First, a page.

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1. Great brilliance, as of performance or achievement.
2. Conspicuous success.
3. Great acclamation or applause.
4. Archaic Notoriety; scandal.
[French, brilliance, from Old French esclat, splinter, from esclater, to burst out, splinter, probably of Germanic origin.]
éclat(eɪˈklɑː; French ekla)
1. brilliant or conspicuous success, effect, etc
2. showy display; ostentation
3. social distinction
4. approval; acclaim; applause
[C17: from French, from éclater to burst; related to Old French esclater to splinter, perhaps of Germanic origin; compare slit]
1. brilliance of success, reputation, etc.
2. showy or elaborate display.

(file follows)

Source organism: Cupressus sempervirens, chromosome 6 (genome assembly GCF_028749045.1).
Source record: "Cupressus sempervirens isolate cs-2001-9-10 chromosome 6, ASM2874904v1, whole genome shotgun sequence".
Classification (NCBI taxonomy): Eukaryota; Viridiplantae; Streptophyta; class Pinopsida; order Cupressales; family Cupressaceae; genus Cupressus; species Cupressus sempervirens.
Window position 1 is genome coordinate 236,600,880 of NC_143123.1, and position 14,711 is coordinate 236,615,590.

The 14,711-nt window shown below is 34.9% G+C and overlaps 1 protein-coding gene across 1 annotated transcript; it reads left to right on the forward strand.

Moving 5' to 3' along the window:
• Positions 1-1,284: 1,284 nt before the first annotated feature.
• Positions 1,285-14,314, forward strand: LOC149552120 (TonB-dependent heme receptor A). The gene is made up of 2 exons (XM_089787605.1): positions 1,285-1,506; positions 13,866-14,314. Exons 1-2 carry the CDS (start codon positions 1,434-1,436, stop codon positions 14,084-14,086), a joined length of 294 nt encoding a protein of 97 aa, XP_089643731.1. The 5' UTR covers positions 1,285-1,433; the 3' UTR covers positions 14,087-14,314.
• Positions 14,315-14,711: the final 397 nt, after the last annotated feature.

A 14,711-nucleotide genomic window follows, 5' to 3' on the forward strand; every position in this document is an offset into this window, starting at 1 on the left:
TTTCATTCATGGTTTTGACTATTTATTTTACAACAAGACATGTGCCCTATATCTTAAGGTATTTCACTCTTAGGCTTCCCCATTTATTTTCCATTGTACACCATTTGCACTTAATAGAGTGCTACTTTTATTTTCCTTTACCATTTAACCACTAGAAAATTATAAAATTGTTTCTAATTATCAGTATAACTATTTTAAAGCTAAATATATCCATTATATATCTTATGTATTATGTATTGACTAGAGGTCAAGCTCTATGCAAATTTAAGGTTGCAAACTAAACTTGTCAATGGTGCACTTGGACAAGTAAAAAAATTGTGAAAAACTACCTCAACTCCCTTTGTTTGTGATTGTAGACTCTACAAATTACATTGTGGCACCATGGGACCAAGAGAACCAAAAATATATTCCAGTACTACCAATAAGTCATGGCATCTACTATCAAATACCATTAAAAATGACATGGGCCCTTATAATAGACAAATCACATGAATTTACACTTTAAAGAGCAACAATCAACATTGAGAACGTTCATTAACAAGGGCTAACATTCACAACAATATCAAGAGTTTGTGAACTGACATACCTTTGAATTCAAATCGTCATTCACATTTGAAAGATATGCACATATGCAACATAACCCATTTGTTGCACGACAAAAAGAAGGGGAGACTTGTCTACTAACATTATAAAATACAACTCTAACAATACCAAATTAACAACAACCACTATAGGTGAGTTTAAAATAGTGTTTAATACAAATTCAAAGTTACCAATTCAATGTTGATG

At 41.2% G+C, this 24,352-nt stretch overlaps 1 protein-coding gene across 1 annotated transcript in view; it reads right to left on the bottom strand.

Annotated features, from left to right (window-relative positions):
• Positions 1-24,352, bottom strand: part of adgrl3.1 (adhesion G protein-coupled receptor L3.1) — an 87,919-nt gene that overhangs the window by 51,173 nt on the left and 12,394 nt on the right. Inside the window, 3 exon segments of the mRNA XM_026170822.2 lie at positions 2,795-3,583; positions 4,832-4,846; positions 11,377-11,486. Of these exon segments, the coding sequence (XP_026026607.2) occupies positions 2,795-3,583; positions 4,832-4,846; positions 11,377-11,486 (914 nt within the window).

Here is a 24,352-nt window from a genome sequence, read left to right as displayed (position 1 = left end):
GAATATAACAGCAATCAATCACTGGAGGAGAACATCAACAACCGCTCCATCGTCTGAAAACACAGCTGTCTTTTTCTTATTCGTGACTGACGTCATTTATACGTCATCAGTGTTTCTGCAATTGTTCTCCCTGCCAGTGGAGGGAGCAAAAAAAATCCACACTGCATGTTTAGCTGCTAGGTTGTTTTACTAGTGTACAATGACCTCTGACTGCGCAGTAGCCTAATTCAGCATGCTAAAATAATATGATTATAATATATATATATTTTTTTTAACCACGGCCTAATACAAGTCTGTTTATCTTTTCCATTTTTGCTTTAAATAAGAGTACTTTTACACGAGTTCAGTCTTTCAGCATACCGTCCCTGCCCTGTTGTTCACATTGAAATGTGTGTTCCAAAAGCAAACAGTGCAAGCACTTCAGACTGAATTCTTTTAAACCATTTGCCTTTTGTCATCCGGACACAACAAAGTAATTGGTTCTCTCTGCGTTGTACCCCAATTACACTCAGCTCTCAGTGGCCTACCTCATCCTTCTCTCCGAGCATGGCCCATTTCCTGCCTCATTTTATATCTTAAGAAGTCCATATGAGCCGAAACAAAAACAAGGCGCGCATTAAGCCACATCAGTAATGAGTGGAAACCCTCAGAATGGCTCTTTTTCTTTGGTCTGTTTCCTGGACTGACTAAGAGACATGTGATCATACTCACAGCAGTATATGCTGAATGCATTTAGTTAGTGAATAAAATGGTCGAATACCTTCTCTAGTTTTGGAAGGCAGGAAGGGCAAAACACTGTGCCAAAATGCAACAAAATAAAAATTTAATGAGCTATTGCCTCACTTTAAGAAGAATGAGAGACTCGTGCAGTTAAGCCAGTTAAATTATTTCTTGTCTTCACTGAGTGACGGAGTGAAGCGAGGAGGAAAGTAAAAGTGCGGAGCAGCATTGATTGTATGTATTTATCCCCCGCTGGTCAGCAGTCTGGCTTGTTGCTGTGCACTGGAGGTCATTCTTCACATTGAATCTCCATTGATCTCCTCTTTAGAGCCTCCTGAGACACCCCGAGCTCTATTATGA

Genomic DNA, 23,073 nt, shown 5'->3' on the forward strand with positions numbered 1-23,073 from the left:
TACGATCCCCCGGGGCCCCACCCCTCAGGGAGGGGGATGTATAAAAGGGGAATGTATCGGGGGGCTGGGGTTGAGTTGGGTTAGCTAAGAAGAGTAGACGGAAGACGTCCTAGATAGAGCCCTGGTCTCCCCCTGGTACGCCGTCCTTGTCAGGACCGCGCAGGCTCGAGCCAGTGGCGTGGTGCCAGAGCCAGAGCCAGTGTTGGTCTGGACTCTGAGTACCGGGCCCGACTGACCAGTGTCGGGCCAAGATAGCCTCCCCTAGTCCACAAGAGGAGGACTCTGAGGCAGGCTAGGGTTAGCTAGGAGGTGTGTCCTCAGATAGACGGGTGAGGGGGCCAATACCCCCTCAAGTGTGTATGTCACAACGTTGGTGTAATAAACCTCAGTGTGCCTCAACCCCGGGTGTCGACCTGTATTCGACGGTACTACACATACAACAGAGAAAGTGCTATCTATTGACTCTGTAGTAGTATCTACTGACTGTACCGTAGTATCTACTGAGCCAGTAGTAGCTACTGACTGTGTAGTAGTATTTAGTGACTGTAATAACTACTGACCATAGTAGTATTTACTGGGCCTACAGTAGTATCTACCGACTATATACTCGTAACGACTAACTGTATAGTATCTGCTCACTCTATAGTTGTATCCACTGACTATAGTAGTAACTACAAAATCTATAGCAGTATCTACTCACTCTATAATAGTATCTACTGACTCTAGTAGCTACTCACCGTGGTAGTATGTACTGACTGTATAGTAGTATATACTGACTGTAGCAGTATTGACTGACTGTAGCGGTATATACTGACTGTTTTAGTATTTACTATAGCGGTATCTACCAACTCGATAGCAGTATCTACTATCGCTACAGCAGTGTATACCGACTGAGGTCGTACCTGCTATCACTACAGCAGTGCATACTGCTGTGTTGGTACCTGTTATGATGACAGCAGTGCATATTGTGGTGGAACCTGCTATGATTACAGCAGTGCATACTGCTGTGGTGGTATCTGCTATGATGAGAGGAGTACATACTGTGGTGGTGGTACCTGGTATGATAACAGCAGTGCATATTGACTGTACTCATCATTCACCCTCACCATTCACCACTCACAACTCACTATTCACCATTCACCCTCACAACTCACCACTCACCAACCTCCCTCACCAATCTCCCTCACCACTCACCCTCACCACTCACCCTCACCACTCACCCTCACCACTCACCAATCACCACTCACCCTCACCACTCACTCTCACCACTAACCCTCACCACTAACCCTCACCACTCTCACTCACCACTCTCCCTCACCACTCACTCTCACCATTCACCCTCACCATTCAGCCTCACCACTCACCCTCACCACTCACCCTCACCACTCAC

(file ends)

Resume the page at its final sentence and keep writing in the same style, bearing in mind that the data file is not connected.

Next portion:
3. acclamation; acclaim.
[1665–75; < French: fragment, flash, brilliance, Old French esclat, n. derivative of esclater to burst, break violently]
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|Noun||1.||eclat - enthusiastic approval; "the book met with modest acclaim"; "he acknowledged the plaudits of the crowd"; "they gave him more eclat than he really deserved"|
|2.||eclat - ceremonial elegance and splendor; "entered with much eclat in a coach drawn by eight white horses"|
elegance - a refined quality of gracefulness and good taste; "she conveys an aura of elegance and gentility"
|3.||eclat - brilliant or conspicuous success or effect; "the eclat of a great achievement"|
grandeur, magnificence, splendor, splendour, brilliance, grandness - the quality of being magnificent or splendid or grand; "for magnificence and personal service there is the Queen's hotel"; "his `Hamlet' lacks the brilliance that one expects"; "it is the university that gives the scene its stately splendor"; "an imaginative mix of old-fashioned grandeur and colorful art"; "advertisers capitalize on the grandness and elegance it brings to their products"